TC103-Tech tools and skills for emergency management-screenshot

Tech Change

Reda Sadki Innovation, Interviews, Learning strategy, Video

The Institute for Technology and Social Change is a private company based in Washington, D.C. Its web site offers a course catalogue focused on technological innovation. Timo Luege is a communication specialist who has spent the last seven years working for the humanitarian and development sector, a period during which large-scale disasters intersected with the rapid rise in mobile communication. Starting on Monday, he will be delivering TechChange’s course on technology tools and skills for emergency management for the third time. In this interview he answers the following questions: What will I be able to do after taking the course that I couldn’t do before? Why should my manager pay for this, or at least support me? Why should my staff development or HR people support me to take this course? How will this help me to deliver for my organization – or to find my next job or mission? Humanitarian training …

Basketball practice

Practice practice practice

Reda Sadki Quotes

Is there any evidence that university-based continued professional development (CPD) fails when trying to develop competencies needed by humanitarian and development professionals? Or, to reframe the question, are traditional brick-and-mortar universities best equipped to support the lifelong learning journeys of people committed to this line of work? Then again, how could an industry that seldom evaluates its own training demand that universities be accountable for quality of learning outcomes? “Online delivery of education is also expanding rapidly to meet the career-specific education and training needs of adult populations. While such educational opportunities, including many at the sub-degree or certificate level, are increasingly important for social advancement and economic development, they are often not effectively accommodated within traditional higher education governance, financing and quality control mechanisms.” Source: Tremblay, K., Lalancette, D., Roseveare, D., 2012. Assessment of Higher Education Learning Outcomes feasibility study report  volume 1-design and implementation. OECD, Paris, France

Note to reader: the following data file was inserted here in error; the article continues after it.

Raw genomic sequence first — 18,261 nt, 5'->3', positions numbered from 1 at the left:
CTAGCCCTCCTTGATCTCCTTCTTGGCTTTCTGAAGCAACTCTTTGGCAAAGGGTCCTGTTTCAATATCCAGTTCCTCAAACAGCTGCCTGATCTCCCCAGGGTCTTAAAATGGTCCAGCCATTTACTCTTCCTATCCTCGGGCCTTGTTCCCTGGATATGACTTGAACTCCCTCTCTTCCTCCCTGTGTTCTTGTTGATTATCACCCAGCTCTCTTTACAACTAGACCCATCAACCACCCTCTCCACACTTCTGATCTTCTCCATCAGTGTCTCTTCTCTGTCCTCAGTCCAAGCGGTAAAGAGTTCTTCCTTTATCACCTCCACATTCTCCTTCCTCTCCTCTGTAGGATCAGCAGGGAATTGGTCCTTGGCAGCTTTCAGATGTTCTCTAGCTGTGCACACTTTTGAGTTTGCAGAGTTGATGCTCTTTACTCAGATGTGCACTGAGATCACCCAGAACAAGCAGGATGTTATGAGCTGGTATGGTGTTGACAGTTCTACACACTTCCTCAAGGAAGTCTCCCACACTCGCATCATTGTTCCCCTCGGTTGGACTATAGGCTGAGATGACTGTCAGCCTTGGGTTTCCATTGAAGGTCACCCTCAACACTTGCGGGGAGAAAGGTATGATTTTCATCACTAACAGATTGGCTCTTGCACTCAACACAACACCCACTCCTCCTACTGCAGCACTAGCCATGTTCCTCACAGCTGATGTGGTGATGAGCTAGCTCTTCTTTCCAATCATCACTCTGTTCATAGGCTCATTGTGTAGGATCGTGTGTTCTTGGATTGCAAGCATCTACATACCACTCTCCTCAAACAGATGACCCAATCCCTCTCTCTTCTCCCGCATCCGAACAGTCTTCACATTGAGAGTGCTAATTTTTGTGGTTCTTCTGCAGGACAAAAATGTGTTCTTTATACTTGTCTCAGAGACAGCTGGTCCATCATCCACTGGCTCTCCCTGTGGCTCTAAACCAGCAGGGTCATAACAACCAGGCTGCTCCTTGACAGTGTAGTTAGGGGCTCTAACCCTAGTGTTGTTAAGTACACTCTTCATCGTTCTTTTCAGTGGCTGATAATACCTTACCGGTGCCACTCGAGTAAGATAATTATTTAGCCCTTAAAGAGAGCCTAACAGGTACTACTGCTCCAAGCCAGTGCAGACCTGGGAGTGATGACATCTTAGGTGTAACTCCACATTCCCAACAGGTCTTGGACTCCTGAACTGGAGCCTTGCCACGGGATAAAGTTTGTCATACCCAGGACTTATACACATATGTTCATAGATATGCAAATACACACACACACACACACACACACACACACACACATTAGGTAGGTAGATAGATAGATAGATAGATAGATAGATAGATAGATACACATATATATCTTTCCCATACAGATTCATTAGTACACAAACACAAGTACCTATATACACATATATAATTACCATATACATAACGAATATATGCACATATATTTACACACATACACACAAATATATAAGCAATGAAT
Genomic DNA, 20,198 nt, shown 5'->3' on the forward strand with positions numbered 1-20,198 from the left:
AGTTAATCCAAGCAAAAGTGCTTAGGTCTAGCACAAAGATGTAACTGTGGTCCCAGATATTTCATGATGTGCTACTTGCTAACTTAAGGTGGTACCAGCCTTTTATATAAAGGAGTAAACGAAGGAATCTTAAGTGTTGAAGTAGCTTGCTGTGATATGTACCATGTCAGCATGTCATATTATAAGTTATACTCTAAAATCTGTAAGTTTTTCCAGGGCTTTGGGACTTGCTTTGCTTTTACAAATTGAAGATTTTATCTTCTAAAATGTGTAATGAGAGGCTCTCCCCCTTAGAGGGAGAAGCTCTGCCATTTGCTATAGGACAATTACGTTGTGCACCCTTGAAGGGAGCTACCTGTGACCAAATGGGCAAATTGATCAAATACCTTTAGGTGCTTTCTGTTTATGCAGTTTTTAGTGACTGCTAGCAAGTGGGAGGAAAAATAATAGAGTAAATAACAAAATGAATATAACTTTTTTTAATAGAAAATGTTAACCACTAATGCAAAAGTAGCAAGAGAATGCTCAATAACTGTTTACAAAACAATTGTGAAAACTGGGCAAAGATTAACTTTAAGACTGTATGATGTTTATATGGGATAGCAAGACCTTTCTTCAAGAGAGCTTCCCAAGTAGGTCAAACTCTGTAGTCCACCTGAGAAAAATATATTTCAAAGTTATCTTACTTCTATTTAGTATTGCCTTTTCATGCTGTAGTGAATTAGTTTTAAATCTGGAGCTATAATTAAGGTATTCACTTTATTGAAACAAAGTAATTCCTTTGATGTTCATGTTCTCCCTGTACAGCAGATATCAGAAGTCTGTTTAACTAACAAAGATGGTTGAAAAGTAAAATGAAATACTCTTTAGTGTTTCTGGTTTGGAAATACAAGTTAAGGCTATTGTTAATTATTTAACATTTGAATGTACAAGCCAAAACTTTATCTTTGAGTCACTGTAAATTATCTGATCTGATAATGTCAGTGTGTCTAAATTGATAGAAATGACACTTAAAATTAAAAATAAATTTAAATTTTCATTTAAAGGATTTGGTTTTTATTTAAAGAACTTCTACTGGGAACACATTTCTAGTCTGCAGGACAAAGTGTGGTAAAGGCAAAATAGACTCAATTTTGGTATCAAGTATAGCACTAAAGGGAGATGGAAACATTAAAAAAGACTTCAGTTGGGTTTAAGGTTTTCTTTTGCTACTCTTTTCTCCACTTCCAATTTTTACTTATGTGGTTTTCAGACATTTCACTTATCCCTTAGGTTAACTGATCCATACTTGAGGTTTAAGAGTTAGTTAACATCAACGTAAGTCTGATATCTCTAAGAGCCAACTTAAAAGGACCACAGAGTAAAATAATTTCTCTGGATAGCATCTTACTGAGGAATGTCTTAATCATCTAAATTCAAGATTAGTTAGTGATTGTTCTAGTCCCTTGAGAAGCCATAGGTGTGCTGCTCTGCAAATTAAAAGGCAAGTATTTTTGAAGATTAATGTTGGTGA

Young man at a vocational education and training center, Marrakesh, Morocco. © Dana Smillie / World Bank

Making humanitarians

Reda Sadki Learning strategy, Thinking aloud

The industry to tackle growing humanitarian and development challenges has expanded rapidly since the mid 1990s, but not nearly as fast as the scope and scale of the problems have spiraled. Professionalization was therefore correctly identified as a major challenge of its own, with over a decade of research led by Catherine Russ and others clearing the rubble to allow the sector to make sense of what needs to be done. The bottom line diagnosis is a now-familiar litany: a shortage of people and skills, lack of quality standards, inability to scale. Despite the growth of traditional university programs to credential specialized knowledge of these challenges and how to tackle them, young people armed with multiple masters find that they really start learning upon entering their first NGO. They face a dearth of entry-level positions (sometimes spending years as “interns” or other forms of under-recognized labor) and discover professional networks closed to them …

Online learning 101: Costs vs. efficacy

Reda Sadki Learning strategy

Having presented three online learning approaches, here are three aspects to consider together: What is the cost of developing an online course based on each approach? What is the cost of delivering the course, per learner or per hour? What is the learning efficacy (outcome) that can be expected? Development costs for modules are comparatively expensive, as they are media-intensive and require complex production and technical skills. Often this leads to under-spending on the instructional design. The main attraction of this approach is its low delivery cost. It scales really well. Once you have a self-guided module online, the delivery cost is marginal. All of a sudden, you can abandon the elaborate schemes in place mostly to restrict access to limited numbers of seats. Unfortunately, the death knell for this approach is its limited efficacy. It doesn’t work very well and, probably, only marginally better than giving a motivated learner the …